Kracher Welschriesling Nouvelle Vague Trockenbeerenauslese #11 (375ML half-bottle) 2002
Rich, golden yellow tone in appearance. Intense aromas of herbed spice, a touch of smoke over nougat, subtle fig, apricot and honey. Luscious and succulent with fruit-driven flavors of orange; intense and elegant, with complexity and concentration of fruit. Despite the spectrum of the technical data, the wine is exceptionally harmonious, with long development and potential.
Critical AcclaimAll Vintages
#11 Welschriesling Trockenbeerenauslese Nouvelle Vague smells of butterscotch, singed pineapple, honey, brown spices, truffle, nut oils and a myriad of complex, high-toned esters for which, if there are names, aren’t coming to my mind. On the palate, we have here, an Esszencia-like combination of viscosity with lightness of touch, clarity and delicacy of flavors; a restrained impression of sweetness; and layers of fresh, dried, jellied and subtly caramelized pit and citrus fruits. Something this pure and rich, this deadly subtle, seems both to take you further than you ever imagined possible with mere grapes, and yet to bring you back to the essence of the grapes, as they grew and hung. Kracher thinks he “picked them at the perfect moment,” and I would not disagree.
A rich, concentrated and seductive sweetie, with a core of chocolate and butterscotch flavors. There are plenty of fruit notes to this as well, dominated by dried apricot, ripe pear and baked apple. Long, long finish, with touches of smoke and spice. A monumental effort.
Located in the Seewinkel, an area in the Burgenland region of Austra, along the eastern shore of Lake Neusiedl, Weinlaubenhof Alois Kracher is in possession of a microclimate uniquely suited to the production of Beerenauslese and Trockenbeerenauslese wines. 32 hectares of vineyards are planted with Welschriesling, Chardonnay, Traminer, Muskat Ottonel and Scheurebe. Kracher is internationally regarded as one of the finest dessert wine makes. After Alois Kracher passed away in December 2007, his 27 year-old son Gerhard took over responsibility of winemaking. He manages the winery with the same strength, firm will and consequence as his famous father once did.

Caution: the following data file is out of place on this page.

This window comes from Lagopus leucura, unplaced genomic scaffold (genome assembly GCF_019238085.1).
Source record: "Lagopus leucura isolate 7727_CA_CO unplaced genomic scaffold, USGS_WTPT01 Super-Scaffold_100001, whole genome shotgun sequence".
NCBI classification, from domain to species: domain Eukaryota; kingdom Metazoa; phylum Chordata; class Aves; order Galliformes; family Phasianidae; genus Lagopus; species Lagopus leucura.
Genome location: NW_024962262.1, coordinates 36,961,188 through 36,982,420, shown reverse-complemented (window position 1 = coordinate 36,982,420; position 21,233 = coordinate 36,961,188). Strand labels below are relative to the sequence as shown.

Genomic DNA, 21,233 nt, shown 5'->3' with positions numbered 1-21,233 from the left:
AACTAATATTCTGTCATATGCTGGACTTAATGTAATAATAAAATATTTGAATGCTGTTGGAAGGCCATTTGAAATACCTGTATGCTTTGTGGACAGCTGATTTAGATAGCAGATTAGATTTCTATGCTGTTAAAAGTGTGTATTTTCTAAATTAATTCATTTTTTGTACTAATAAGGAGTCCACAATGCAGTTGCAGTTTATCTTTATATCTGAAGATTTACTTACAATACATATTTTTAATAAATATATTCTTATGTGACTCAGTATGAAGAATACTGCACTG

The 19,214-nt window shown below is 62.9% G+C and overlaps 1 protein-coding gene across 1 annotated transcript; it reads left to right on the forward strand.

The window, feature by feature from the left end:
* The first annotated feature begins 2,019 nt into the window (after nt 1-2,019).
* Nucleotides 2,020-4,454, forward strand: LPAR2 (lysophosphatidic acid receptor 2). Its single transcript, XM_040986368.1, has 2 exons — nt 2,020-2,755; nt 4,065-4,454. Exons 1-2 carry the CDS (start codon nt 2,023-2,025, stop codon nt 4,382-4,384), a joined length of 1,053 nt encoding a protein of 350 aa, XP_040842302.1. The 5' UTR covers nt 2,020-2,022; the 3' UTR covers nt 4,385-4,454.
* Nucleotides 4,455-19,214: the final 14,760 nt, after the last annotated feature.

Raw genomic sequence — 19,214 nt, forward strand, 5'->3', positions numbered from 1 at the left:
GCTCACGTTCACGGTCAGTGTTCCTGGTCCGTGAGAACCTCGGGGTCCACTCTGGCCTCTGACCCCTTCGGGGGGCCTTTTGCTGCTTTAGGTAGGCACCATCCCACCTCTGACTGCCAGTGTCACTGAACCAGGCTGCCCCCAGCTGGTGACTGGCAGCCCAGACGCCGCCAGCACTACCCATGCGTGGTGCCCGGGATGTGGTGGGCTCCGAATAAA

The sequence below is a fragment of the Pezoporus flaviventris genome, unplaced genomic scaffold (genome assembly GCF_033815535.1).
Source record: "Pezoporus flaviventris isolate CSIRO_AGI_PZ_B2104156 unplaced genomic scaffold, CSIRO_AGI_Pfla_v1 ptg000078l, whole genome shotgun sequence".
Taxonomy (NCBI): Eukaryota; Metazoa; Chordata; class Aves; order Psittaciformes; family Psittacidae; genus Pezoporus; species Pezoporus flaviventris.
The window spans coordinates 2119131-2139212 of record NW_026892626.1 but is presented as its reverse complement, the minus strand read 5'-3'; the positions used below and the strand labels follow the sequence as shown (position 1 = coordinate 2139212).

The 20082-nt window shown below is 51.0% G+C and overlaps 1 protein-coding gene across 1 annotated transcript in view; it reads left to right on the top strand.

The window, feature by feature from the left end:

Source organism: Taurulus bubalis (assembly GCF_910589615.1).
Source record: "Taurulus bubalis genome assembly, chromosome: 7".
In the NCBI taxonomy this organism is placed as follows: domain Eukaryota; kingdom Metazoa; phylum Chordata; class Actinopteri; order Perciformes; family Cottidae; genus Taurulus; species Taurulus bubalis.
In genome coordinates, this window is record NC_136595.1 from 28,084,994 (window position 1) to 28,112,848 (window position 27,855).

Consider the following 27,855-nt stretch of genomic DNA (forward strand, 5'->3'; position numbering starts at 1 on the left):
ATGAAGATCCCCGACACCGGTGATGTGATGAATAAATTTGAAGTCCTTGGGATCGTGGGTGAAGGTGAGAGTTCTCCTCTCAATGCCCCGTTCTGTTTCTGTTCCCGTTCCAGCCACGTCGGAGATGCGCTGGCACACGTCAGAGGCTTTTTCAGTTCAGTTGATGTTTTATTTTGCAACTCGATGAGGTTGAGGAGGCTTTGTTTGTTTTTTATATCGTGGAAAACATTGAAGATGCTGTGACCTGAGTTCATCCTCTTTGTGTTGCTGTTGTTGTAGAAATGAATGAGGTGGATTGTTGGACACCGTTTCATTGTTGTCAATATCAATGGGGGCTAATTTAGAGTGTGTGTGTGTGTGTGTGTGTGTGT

The source of Austria’s finest botrytized sweet wines, Burgenland covers a lofty portion of Austria's wine producing real estate. It encompasses the smaller regions of Neusiedlersee, Neusiedlersee-Hügelland, Mittelburgenland and Südburgenland. The latter two are most associated with their exceptional red wines. The region as a whole produces no shortage of important whites.
Neusiedlersee, named for the lake that it surrounds to the east, is home to a great diversity of grape varieties. The region’s most notable wines, however, are the botrytis-infected, sweet versions.
Neusiedlersee-Hügelland, which wraps the lake on its western side, includes the town of Rust, a historically esteemed wine community. Its close proximity to the lake’s fog and mist make it another source of some of the more prestigious botrytized wines. Neusiedlersee-Hügelland also produces fine Blaufränkisch, Pinot Blanc, Neuburger and Grüner Veltliner, though a label will usually name the more general, Burgenland, so as not to confuse it with its eastern cousin, Neusiedlersee, across the lake.
Blaufränkisch is well suited to and makes up over half of the vineyard area in Mittelburgenland. The region’s hills and plateaus, which are composed of variations in schist, loess and clay-limestone, produce high quality reds with interesting diversity.
Südburgenland, also known for its deep, complex and age-worthy Blaufränkisch, is beginning to turn out some alluring whites from Grüner Veltliner, Welschriesling and Weissburgunder (Pinot Blanc).
Apart from the classics, we find many regional gems of different styles.
Late harvest wines are probably the easiest to understand. Grapes are picked so late that the sugars build up and residual sugar remains after the fermentation process. Ice wine, a style founded in Germany and there referred to as eiswein, is an extreme late harvest wine, produced from grapes frozen on the vine, and pressed while still frozen, resulting in a higher concentration of sugar. It is becoming a specialty of Canada as well, where it takes on the English name of ice wine.
Vin Santo, literally “holy wine,” is a Tuscan sweet wine made from drying the local white grapes Trebbiano Toscano and Malvasia in the winery and not pressing until somewhere between November and March.